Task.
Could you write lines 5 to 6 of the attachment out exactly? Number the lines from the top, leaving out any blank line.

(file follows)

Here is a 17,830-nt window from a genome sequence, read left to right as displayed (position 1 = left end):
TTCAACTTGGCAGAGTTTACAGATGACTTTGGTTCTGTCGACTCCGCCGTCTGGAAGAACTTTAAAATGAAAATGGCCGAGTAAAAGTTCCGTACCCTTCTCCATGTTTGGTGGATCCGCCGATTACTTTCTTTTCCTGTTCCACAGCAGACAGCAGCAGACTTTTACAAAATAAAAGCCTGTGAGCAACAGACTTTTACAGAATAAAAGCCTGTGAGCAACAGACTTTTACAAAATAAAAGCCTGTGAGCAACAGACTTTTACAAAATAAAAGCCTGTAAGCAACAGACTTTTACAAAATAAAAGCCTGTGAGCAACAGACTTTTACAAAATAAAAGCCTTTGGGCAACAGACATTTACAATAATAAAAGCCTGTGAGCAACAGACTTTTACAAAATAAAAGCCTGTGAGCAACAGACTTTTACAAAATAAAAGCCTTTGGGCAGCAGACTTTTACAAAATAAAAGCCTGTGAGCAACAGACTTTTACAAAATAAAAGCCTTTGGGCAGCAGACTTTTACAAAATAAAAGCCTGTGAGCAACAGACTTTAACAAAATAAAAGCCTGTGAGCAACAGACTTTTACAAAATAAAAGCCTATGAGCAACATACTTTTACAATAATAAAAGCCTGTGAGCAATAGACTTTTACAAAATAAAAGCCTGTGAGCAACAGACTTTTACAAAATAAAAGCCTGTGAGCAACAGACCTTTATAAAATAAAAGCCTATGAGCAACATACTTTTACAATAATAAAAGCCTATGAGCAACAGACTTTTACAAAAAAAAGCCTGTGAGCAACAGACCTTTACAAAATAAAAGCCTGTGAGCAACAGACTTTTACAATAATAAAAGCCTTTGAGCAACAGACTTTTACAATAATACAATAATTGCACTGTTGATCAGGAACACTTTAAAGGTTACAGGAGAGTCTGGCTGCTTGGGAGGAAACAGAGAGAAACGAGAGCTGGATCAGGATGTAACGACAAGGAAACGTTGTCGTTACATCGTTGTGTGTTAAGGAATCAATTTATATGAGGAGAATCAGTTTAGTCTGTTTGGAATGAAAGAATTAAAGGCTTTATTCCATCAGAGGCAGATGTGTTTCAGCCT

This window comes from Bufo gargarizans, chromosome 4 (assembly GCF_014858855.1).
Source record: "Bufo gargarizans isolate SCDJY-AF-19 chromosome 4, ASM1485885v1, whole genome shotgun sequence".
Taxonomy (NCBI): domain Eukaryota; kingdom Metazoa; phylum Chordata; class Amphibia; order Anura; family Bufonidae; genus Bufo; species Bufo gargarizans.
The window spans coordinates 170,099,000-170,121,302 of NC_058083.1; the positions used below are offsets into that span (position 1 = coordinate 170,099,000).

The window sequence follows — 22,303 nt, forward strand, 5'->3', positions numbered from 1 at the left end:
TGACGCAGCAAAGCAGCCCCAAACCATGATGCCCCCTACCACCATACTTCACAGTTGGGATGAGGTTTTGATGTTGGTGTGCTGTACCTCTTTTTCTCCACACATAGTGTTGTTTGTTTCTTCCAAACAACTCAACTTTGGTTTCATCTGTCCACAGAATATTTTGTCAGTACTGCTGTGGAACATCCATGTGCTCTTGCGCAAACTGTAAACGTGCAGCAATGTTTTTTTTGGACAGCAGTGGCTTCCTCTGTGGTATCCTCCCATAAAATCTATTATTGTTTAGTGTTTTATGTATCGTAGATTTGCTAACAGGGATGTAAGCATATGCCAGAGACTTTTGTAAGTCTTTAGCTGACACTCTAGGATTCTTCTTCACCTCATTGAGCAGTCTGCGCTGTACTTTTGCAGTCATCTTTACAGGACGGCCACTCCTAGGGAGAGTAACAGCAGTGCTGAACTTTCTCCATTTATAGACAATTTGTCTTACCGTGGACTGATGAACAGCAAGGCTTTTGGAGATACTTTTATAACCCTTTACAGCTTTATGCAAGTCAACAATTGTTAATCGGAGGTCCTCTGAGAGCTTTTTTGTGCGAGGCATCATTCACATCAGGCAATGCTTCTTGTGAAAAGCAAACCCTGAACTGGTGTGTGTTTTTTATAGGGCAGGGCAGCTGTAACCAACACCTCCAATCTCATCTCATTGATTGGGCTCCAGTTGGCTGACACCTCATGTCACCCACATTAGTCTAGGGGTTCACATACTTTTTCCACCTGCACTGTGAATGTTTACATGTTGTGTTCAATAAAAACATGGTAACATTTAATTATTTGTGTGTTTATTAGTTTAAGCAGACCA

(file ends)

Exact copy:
Taxonomy (NCBI): domain Eukaryota; kingdom Metazoa; phylum Chordata; class Amphibia; order Anura; family Bufonidae; genus Bufo; species Bufo gargarizans.
The window spans coordinates 170,099,000-170,121,302 of NC_058083.1; the positions used below are offsets into that span (position 1 = coordinate 170,099,000).